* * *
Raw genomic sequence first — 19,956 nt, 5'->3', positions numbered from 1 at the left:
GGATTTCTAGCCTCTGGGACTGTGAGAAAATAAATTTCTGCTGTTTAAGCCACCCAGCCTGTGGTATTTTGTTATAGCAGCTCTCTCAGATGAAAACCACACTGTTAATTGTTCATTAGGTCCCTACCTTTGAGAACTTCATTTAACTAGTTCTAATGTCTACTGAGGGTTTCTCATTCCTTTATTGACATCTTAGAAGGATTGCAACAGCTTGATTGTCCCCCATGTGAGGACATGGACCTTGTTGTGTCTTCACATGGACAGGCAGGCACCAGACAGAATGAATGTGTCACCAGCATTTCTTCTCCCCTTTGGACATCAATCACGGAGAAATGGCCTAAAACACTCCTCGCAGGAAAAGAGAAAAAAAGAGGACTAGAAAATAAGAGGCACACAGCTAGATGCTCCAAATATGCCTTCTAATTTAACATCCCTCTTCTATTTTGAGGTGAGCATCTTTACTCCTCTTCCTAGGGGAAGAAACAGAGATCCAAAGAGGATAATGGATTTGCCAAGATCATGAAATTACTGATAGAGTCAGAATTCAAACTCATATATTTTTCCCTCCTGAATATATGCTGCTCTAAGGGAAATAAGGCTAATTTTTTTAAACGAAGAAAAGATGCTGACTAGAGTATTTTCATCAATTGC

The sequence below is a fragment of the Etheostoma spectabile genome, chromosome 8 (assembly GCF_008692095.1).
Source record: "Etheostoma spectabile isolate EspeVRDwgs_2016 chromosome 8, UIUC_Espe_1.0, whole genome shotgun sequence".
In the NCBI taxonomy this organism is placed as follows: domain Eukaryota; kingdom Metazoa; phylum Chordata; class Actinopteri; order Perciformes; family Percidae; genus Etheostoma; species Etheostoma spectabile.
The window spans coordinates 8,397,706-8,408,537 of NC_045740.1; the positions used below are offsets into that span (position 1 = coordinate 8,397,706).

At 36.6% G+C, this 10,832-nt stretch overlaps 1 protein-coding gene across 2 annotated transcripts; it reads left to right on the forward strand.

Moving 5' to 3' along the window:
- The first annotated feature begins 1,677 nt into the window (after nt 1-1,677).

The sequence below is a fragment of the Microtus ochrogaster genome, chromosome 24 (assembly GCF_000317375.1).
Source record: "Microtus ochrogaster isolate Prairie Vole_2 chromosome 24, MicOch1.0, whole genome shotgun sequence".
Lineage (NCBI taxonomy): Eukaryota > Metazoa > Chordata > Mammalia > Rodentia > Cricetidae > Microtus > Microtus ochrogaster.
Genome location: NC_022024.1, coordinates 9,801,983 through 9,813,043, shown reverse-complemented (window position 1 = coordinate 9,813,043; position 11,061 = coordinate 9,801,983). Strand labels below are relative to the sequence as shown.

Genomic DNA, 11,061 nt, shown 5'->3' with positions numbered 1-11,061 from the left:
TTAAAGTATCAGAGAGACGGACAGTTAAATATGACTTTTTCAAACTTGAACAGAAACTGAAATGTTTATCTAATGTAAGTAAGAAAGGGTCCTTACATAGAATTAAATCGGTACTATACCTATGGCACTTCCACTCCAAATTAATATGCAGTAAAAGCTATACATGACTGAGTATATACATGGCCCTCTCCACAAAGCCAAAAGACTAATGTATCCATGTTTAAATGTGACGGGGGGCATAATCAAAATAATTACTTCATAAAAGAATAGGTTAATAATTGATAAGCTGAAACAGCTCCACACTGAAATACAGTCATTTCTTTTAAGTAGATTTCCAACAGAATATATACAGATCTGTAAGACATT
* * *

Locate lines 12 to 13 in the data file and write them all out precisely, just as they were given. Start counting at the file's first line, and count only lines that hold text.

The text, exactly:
Lineage (NCBI taxonomy): Eukaryota > Metazoa > Chordata > Mammalia > Rodentia > Cricetidae > Microtus > Microtus ochrogaster.
Genome location: NC_022024.1, coordinates 9,801,983 through 9,813,043, shown reverse-complemented (window position 1 = coordinate 9,813,043; position 11,061 = coordinate 9,801,983). Strand labels below are relative to the sequence as shown.